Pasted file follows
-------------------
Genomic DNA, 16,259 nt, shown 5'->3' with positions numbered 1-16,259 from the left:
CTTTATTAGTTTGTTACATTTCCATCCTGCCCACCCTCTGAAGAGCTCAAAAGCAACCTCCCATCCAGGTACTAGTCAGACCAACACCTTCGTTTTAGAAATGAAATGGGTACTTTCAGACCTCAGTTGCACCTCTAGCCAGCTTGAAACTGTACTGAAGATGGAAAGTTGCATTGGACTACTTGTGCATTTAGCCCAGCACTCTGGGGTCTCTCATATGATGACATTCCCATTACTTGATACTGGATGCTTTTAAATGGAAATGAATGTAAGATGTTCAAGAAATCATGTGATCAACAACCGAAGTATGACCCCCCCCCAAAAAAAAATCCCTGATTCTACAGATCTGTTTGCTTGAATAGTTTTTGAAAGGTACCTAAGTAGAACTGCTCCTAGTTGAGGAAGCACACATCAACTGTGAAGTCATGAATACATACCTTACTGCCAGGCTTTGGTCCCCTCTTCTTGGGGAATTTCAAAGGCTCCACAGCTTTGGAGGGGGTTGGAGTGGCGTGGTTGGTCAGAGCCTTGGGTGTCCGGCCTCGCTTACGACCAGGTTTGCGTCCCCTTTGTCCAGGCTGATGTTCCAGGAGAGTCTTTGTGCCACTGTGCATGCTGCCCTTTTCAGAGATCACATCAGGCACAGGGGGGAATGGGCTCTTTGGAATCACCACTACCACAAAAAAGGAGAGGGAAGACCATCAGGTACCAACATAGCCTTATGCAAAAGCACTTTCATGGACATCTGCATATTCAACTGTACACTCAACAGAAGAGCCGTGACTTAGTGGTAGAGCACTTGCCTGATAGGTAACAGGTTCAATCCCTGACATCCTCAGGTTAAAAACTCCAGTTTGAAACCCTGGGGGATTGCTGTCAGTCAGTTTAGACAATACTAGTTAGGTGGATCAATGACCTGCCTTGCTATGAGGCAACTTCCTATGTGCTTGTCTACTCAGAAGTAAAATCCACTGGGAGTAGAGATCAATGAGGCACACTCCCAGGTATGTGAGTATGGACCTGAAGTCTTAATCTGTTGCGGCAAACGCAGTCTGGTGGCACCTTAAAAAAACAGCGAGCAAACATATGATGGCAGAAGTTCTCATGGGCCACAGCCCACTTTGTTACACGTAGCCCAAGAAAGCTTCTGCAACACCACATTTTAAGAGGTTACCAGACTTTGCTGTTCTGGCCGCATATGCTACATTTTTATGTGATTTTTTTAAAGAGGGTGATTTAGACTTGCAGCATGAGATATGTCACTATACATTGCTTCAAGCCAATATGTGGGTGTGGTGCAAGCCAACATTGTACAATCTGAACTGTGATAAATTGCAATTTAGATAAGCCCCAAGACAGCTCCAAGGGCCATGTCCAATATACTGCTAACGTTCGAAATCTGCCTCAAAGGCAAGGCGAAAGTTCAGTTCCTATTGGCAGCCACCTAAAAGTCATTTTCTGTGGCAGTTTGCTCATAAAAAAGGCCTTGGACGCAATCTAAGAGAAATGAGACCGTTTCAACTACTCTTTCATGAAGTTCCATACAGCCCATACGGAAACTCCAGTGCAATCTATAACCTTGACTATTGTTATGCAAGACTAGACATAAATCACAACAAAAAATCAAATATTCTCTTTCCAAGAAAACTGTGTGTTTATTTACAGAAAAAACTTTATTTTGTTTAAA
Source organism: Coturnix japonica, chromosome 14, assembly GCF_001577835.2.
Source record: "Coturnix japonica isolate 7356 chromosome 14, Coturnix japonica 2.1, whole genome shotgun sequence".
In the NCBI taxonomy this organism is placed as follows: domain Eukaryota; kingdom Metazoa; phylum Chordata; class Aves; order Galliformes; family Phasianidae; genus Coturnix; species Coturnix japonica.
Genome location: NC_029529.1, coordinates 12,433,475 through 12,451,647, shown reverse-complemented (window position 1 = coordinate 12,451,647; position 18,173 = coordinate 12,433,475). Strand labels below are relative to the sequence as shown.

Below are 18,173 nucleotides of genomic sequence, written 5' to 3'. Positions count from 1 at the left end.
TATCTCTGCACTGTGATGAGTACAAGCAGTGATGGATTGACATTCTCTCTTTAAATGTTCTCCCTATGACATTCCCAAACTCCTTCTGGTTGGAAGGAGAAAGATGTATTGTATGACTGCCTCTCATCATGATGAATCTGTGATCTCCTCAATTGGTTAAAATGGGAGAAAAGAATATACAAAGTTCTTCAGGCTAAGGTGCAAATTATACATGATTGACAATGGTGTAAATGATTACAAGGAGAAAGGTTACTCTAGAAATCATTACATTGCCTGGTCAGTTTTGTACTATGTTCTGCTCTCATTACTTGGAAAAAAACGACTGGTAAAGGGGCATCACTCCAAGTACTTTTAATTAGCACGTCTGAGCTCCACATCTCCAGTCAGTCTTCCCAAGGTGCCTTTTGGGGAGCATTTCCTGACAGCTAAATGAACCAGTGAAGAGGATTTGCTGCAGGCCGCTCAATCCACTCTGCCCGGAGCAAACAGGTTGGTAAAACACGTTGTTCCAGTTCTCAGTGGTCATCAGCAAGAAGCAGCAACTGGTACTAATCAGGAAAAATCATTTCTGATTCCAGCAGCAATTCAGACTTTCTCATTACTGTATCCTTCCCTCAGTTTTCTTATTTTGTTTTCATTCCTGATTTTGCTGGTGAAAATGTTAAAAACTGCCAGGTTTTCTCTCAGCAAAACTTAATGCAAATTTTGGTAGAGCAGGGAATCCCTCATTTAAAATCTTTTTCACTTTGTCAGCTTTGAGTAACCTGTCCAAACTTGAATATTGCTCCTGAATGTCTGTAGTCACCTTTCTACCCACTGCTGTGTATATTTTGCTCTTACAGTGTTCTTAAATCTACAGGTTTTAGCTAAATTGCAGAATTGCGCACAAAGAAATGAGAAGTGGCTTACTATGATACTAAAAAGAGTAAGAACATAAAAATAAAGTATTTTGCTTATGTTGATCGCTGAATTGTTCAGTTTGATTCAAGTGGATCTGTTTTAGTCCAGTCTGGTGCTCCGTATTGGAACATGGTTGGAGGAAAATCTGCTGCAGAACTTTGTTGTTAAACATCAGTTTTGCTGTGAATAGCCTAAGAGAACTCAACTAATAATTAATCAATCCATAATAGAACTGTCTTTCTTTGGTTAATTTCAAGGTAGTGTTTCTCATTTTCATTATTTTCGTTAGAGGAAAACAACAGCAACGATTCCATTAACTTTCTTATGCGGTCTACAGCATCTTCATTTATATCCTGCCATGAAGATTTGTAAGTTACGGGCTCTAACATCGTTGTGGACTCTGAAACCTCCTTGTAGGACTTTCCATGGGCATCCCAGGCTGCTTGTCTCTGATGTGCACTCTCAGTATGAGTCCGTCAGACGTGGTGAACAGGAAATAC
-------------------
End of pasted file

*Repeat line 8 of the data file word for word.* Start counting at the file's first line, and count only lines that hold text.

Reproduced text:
TATCTCTGCACTGTGATGAGTACAAGCAGTGATGGATTGACATTCTCTCTTTAAATGTTCTCCCTATGACATTCCCAAACTCCTTCTGGTTGGAAGGAGAAAGATGTATTGTATGACTGCCTCTCATCATGATGAATCTGTGATCTCCTCAATTGGTTAAAATGGGAGAAAAGAATATACAAAGTTCTTCAGGCTAAGGTGCAAATTATACATGATTGACAATGGTGTAAATGATTACAAGGAGAAAGGTTACTCTAGAAATCATTACATTGCCTGGTCAGTTTTGTACTATGTTCTGCTCTCATTACTTGGAAAAAAACGACTGGTAAAGGGGCATCACTCCAAGTACTTTTAATTAGCACGTCTGAGCTCCACATCTCCAGTCAGTCTTCCCAAGGTGCCTTTTGGGGAGCATTTCCTGACAGCTAAATGAACCAGTGAAGAGGATTTGCTGCAGGCCGCTCAATCCACTCTGCCCGGAGCAAACAGGTTGGTAAAACACGTTGTTCCAGTTCTCAGTGGTCATCAGCAAGAAGCAGCAACTGGTACTAATCAGGAAAAATCATTTCTGATTCCAGCAGCAATTCAGACTTTCTCATTACTGTATCCTTCCCTCAGTTTTCTTATTTTGTTTTCATTCCTGATTTTGCTGGTGAAAATGTTAAAAACTGCCAGGTTTTCTCTCAGCAAAACTTAATGCAAATTTTGGTAGAGCAGGGAATCCCTCATTTAAAATCTTTTTCACTTTGTCAGCTTTGAGTAACCTGTCCAAACTTGAATATTGCTCCTGAATGTCTGTAGTCACCTTTCTACCCACTGCTGTGTATATTTTGCTCTTACAGTGTTCTTAAATCTACAGGTTTTAGCTAAATTGCAGAATTGCGCACAAAGAAATGAGAAGTGGCTTACTATGATACTAAAAAGAGTAAGAACATAAAAATAAAGTATTTTGCTTATGTTGATCGCTGAATTGTTCAGTTTGATTCAAGTGGATCTGTTTTAGTCCAGTCTGGTGCTCCGTATTGGAACATGGTTGGAGGAAAATCTGCTGCAGAACTTTGTTGTTAAACATCAGTTTTGCTGTGAATAGCCTAAGAGAACTCAACTAATAATTAATCAATCCATAATAGAACTGTCTTTCTTTGGTTAATTTCAAGGTAGTGTTTCTCATTTTCATTATTTTCGTTAGAGGAAAACAACAGCAACGATTCCATTAACTTTCTTATGCGGTCTACAGCATCTTCATTTATATCCTGCCATGAAGATTTGTAAGTTACGGGCTCTAACATCGTTGTGGACTCTGAAACCTCCTTGTAGGACTTTCCATGGGCATCCCAGGCTGCTTGTCTCTGATGTGCACTCTCAGTATGAGTCCGTCAGACGTGGTGAACAGGAAATAC